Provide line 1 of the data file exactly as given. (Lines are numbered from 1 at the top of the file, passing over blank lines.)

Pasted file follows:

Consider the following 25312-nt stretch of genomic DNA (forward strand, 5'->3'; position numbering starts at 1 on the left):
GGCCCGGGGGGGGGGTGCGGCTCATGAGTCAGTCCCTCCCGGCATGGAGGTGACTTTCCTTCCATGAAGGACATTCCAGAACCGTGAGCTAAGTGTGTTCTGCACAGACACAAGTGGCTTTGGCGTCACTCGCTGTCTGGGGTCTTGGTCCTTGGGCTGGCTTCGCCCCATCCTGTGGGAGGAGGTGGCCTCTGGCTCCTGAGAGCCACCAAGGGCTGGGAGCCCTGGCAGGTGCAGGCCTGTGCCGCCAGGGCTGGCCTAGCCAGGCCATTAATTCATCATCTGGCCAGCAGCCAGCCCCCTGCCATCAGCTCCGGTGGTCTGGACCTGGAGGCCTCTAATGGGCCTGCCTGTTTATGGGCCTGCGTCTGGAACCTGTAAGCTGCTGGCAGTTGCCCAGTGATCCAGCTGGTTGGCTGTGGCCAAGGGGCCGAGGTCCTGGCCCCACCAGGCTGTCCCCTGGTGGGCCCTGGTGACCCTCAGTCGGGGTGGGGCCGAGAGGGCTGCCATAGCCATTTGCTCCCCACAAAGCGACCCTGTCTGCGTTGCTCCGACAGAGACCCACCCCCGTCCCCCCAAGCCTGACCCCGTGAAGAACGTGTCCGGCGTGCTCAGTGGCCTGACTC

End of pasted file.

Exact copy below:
Consider the following 25312-nt stretch of genomic DNA (forward strand, 5'->3'; position numbering starts at 1 on the left):